“So often, we relegate people to the margins; we say he or she is not the center of the story, he or she does not command my attention,” Booth said. “The leader commands my attention, the loudest, the brightest commands my attention, but the reality is that every individual in every moment is worthy of our inquiry, is worthy of our interest and compassion. And the thing that just knocked me out about this piece, when I first read it, was how kindly Margaret Atwood moved to the center of the story folks who’ve been relegated to the margins.”

The Penelopiad encourages us, Booth said, “to look to the edges of the story.”

The Penelopiad runs at The Goodman Theatre until March 31. Attending the play is also a great way to celebrate Women’s History Month. Secure your tickets online at the Goodman Theatre.

How to Help:

As a non-profit, 40% of Goodman Theatre’s annual budget comes from charitable contributions. Support the theatre by buying tickets to this or future productions, or make a donation by visiting Goodman Theatre online.

More From Better:

David Hammond is Dining and Drinking Editor at Newcity and contributes to the Chicago Tribune and other publications. In 2004, he co-founded LTHForum.com, the 15,000 member food chat site; for several years he wrote weekly “Food Detective” columns in the Chicago Sun-Times; he writes weekly food columns for Wednesday Journal. He has written extensively about the culinary traditions of Mexico and Southeast Asia and contributed several chapters to “Street Food Around the World.”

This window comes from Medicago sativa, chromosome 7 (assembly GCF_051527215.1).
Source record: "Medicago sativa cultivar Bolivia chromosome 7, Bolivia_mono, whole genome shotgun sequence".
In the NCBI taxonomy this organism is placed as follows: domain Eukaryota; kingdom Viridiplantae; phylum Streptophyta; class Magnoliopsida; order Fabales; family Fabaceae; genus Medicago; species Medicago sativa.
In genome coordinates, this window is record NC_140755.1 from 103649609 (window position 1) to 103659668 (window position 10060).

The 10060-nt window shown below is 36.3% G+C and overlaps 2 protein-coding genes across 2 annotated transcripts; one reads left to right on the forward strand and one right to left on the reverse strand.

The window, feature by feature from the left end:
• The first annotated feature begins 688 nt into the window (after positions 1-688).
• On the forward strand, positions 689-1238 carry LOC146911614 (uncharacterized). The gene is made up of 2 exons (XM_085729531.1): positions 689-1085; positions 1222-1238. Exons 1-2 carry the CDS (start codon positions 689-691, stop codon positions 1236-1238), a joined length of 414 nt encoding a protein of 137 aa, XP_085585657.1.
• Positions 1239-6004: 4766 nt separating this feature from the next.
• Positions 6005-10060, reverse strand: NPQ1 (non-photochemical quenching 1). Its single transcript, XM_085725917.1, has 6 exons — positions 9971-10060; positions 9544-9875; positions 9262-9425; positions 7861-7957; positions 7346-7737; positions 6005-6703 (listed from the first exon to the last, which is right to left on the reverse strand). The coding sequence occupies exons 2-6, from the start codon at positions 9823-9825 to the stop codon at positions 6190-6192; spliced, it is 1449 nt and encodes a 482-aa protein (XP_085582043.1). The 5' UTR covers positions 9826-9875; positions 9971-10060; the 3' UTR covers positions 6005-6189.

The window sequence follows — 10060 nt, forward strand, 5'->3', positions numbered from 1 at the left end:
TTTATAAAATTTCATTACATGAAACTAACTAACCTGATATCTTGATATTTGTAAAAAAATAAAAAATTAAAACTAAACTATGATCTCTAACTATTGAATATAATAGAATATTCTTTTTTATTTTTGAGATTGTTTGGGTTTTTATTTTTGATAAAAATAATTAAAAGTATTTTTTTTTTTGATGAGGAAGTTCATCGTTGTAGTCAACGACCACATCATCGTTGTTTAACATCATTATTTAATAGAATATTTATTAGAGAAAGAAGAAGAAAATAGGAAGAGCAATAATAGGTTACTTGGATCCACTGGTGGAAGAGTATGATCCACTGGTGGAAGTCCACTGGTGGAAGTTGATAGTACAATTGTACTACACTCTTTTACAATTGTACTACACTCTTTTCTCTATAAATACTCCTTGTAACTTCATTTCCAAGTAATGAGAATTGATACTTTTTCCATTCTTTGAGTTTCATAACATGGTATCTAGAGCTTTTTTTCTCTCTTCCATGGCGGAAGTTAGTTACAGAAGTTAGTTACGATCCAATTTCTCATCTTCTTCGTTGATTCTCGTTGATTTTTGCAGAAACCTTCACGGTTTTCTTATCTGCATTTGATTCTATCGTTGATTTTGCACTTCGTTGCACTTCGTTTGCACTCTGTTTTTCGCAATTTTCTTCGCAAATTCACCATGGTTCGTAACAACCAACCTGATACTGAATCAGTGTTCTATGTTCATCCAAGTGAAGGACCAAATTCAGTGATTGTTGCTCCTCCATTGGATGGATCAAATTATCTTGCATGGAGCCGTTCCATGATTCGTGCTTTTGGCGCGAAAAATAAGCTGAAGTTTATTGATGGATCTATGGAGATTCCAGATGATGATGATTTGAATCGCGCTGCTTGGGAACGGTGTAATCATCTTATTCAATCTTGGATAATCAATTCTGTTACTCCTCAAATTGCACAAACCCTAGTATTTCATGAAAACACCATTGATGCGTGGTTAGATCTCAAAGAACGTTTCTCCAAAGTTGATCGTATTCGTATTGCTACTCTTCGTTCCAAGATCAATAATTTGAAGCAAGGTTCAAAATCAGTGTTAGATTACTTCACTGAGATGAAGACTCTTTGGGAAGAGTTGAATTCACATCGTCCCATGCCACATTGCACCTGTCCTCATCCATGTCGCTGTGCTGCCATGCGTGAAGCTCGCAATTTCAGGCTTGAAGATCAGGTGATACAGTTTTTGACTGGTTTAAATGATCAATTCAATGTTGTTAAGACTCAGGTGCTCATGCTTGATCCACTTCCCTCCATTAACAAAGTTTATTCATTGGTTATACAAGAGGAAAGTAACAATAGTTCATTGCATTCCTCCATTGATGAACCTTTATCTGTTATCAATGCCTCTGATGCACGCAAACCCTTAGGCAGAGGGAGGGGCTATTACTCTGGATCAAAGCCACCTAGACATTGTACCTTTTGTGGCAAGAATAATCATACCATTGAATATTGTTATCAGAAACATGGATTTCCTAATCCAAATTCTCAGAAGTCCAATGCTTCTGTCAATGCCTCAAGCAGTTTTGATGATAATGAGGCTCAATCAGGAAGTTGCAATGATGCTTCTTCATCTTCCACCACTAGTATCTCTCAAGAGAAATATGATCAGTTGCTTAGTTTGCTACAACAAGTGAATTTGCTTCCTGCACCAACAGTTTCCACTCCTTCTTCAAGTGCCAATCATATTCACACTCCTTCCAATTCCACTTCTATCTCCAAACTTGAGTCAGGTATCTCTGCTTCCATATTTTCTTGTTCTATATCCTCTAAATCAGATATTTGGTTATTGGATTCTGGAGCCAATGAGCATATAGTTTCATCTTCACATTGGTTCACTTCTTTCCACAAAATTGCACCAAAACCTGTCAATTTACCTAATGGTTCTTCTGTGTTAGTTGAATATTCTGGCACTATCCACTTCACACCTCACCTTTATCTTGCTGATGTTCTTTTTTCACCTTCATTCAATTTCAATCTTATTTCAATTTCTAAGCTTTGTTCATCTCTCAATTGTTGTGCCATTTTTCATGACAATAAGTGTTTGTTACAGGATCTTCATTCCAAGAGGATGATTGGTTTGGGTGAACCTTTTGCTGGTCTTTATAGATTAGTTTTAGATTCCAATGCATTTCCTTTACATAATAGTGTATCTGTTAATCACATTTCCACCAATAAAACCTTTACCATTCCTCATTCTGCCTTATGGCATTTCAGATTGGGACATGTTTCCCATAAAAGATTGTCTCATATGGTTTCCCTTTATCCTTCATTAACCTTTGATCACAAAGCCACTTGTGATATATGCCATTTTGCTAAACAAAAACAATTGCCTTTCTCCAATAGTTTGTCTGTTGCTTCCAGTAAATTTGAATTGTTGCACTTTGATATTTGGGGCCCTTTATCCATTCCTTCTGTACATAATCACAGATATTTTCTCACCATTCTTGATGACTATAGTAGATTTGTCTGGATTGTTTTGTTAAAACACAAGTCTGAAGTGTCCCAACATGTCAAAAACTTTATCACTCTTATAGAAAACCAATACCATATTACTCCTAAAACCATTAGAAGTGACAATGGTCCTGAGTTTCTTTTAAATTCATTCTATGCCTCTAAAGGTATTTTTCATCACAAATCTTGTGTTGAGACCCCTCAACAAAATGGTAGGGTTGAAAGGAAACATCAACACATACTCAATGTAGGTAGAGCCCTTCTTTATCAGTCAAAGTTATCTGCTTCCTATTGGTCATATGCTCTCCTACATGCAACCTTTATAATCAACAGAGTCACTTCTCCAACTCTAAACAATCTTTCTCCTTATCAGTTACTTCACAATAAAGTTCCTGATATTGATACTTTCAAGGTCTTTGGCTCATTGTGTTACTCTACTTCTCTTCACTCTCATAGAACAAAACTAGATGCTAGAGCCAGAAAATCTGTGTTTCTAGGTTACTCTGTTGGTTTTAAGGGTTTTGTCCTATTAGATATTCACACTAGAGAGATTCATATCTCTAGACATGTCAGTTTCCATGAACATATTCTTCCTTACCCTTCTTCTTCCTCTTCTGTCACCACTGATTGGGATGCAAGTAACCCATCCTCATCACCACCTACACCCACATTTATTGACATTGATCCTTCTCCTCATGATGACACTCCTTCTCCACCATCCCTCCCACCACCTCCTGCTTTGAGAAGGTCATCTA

David is a supporter of S.A.C.R.E.D., Saving Agave for Culture, Recreation, Education and Development, an organization founded by Chicagoan Lou Bank and dedicated to increasing awareness of agave distillates and ensuring that the benefits of that awareness flow to the villages of Oaxaca, Mexico. Currently, S.A.C.R.E.D is funding the development of agave farms, a library and water preservation systems for the community of Santa Catarina Minas, Oaxaca.